ON LOVE: POEMS is Edward Hirsch’s fifth full-length collection. Its first section is composed of loosely formal poems, which cover a range of topics, from a pioneer woman’s desolation to the poet’s experience of himself as a child. In many of these, speaker and poet are not easily distinguishable. Some are reminiscent poems, especially the strongly evocative “The Burning of the Midnight Lamp” which brings back the idealism and disorder of the late 1960’s.
The second section (occupying most of the book) is comprised of dramatic monologues on the subject of love. Such varied personages as Gertrude Stein, Charles Baudelaire, Guilliame Appollinaire, Paul Valery, and Tristan Tzara are all invited to hold forth. The varied perspectives and the differing styles of the speakers make for an intriguing conversation.
These poems are carefully crafted. For his monologues Hirsch uses forms that stress repetition of words or lines; he favors the pantoum and the sestina among others. For the poets and writers included in the groups, the style and content of the poems cleverly echoes what readers think of as the primary characteristics of the speakers. A wonderfully divergent array of concepts and experiences of love is represented.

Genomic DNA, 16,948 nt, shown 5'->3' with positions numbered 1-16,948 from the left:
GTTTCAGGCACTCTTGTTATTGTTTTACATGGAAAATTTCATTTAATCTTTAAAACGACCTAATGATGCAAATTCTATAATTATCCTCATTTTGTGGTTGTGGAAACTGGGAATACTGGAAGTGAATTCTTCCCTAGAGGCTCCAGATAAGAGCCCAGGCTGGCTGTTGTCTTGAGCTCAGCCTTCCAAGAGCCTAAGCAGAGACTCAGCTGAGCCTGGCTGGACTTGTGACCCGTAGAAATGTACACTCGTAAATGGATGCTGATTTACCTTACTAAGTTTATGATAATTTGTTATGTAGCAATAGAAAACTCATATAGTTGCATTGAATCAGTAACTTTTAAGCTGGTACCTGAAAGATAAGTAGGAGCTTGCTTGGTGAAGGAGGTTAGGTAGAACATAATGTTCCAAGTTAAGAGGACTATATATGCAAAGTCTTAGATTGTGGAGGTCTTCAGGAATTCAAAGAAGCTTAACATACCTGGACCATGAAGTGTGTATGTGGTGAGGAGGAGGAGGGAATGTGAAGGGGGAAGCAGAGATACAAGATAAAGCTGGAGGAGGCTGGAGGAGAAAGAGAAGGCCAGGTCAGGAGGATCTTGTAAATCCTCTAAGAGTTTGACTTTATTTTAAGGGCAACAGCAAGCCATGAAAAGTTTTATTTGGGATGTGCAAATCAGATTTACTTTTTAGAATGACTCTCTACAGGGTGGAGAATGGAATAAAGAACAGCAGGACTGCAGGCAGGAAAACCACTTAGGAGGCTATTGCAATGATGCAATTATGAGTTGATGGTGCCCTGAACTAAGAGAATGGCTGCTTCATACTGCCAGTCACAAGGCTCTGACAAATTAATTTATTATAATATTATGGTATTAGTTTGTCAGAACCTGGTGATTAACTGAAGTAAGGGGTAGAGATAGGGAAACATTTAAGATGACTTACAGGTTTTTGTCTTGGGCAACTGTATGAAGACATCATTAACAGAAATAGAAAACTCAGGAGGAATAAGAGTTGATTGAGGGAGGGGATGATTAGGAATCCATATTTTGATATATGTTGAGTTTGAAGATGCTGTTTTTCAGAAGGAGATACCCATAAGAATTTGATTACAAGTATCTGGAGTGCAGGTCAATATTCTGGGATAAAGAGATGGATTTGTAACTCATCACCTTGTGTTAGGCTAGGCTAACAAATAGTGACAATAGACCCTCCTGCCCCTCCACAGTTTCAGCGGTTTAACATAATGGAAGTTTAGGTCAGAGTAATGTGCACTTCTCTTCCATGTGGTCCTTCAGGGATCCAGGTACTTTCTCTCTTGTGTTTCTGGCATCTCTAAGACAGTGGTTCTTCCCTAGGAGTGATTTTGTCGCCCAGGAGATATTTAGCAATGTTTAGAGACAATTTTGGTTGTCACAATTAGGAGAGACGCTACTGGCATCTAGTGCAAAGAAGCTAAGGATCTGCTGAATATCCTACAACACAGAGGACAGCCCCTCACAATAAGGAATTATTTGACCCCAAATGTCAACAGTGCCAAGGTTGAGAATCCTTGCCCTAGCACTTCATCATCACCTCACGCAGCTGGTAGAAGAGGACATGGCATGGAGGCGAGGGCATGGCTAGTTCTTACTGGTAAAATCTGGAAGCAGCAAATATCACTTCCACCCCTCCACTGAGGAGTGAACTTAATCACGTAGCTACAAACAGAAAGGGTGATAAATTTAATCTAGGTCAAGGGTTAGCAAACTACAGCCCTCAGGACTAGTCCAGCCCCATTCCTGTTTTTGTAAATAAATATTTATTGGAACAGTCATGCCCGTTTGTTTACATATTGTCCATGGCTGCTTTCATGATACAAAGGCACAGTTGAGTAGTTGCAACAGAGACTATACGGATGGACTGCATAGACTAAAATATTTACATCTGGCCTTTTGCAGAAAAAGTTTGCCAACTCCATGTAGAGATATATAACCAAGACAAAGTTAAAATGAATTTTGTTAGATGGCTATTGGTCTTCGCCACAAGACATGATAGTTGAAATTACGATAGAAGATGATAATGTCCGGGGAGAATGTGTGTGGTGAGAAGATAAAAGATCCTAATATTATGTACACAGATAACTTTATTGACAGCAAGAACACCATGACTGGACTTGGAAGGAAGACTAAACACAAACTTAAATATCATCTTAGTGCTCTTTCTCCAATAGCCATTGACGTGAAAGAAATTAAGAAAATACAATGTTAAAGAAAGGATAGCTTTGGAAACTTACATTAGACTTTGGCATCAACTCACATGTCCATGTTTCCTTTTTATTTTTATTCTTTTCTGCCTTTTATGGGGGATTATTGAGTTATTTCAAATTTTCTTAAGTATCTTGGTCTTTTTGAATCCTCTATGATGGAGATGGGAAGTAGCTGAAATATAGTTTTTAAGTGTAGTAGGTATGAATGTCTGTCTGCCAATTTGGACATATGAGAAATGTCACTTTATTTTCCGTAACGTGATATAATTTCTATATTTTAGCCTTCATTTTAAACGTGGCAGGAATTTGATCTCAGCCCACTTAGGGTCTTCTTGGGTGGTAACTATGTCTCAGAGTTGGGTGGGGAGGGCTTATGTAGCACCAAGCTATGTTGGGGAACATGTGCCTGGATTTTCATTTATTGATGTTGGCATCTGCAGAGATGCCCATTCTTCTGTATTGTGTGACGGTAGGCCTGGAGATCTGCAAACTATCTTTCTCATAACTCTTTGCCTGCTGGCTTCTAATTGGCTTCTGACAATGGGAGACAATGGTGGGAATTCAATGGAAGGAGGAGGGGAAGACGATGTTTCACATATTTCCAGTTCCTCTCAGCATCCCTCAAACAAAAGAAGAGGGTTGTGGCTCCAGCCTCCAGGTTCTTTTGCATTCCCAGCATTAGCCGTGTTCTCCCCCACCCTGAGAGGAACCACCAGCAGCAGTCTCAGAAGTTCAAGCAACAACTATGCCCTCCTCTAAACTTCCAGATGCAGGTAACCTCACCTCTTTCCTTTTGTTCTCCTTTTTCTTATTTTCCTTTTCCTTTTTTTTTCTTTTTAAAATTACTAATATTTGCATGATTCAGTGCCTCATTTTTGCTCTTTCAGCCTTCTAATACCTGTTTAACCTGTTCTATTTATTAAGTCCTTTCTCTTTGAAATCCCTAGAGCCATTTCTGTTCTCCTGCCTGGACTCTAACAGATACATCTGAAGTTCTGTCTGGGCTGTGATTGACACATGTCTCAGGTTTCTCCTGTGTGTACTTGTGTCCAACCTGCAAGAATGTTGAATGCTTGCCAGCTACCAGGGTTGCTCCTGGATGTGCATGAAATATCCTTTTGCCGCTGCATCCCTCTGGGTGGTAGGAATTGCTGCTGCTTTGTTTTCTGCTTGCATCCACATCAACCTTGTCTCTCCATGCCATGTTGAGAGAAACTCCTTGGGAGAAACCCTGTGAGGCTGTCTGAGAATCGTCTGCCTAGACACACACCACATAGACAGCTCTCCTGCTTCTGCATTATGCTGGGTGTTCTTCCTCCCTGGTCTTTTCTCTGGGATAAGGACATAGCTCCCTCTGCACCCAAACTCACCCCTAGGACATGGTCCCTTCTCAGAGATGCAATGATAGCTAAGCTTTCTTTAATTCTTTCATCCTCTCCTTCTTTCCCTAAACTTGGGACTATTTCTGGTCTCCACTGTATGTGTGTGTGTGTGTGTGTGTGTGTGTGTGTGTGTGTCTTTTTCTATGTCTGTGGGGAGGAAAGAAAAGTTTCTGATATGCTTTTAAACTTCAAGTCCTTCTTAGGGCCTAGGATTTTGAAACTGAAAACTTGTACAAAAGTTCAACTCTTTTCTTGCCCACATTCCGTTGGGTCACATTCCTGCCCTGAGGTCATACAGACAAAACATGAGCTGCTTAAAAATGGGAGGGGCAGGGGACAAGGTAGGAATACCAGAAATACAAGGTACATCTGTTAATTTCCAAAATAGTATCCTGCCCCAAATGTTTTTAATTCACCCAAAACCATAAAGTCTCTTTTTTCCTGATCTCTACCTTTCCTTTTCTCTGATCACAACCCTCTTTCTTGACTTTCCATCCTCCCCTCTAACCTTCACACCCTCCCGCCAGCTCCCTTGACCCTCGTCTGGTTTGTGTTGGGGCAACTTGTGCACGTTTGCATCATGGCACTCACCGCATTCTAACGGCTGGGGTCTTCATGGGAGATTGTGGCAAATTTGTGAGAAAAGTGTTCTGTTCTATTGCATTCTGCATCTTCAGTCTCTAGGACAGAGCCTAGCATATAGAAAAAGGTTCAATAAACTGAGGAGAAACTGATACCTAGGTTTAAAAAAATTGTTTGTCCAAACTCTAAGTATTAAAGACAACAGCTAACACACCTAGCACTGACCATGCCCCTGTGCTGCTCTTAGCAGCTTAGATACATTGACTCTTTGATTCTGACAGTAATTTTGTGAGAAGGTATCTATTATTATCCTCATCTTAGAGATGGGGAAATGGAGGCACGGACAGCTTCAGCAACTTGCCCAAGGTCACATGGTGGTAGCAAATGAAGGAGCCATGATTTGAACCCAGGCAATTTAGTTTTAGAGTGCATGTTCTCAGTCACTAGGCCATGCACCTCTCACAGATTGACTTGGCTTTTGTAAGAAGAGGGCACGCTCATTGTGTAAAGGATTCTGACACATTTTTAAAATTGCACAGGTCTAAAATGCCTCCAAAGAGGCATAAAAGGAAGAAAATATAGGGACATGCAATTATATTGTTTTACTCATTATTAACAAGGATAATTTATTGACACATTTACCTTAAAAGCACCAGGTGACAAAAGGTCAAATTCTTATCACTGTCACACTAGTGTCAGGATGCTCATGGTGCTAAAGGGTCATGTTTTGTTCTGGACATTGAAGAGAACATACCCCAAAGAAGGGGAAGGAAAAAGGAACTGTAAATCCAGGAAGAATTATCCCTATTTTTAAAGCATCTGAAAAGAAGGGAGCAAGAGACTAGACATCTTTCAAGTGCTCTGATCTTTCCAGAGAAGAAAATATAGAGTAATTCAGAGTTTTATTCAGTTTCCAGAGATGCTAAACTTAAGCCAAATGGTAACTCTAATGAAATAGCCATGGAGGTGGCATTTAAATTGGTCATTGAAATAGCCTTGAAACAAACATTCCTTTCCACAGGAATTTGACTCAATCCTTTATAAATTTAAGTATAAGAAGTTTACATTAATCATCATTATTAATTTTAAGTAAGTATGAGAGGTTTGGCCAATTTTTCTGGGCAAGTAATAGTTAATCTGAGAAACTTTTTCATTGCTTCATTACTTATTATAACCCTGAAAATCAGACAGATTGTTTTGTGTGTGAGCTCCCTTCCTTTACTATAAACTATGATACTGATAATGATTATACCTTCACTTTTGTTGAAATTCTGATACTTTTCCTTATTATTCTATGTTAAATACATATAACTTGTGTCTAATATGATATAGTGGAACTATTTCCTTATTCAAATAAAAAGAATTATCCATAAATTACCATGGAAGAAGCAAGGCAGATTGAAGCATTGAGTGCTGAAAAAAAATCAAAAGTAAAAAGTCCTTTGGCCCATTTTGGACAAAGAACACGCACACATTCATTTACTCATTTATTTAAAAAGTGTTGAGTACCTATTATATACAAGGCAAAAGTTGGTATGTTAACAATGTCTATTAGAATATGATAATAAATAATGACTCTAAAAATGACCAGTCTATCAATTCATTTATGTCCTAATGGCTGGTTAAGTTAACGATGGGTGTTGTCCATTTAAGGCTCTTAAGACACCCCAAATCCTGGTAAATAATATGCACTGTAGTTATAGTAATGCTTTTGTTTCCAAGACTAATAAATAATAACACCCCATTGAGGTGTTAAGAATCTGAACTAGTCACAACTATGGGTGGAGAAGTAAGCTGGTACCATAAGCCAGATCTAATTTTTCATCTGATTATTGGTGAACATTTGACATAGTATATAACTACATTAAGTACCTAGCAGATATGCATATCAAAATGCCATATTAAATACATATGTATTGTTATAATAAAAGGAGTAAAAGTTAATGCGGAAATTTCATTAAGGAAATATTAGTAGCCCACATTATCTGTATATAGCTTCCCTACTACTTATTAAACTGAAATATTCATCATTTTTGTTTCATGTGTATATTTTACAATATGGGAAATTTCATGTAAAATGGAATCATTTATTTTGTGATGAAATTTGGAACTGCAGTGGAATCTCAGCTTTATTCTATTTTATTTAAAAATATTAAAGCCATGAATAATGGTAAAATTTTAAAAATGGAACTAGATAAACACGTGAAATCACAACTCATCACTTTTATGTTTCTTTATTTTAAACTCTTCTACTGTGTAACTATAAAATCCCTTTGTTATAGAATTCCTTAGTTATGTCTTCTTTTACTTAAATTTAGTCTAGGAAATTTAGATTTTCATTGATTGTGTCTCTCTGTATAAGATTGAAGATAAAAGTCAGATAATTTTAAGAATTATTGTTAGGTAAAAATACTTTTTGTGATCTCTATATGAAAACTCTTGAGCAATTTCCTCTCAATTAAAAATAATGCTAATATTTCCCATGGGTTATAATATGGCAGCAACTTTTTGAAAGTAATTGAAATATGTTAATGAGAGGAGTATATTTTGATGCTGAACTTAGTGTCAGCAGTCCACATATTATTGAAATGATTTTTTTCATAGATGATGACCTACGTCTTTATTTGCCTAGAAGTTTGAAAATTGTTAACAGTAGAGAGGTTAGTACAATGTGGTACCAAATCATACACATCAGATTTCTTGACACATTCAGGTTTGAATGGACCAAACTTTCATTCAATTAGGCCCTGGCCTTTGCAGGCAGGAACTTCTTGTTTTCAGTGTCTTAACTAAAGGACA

Dramatic monologues always provide a sense of detachment, as though the poet’s rhetorical distancing of self from subject has a corresponding effect on the reader. Although the poems do not seem to have the emotional range and power of Hirsch’s previous collection, EARTHLY MEASURES (1994), they have considerable intellectual interest and depth. This is a collection for those readers who take a spoonful or two of philosophy with their poetry.
Sources for Further Study
Booklist. XCIV, May 1, 1998, p. 1495.
Houston Chronicle. September 27, 1998, p. Z21.
Library Journal. CXXIII, June 15, 1998, p. 82.
The New York Review of Books. XLV, July 16, 1998, p. 41.
Publishers Weekly. CCXLV, May 25, 1998, p. 84.
The Yale Review. LXXXVI, July, 1998, p. 160.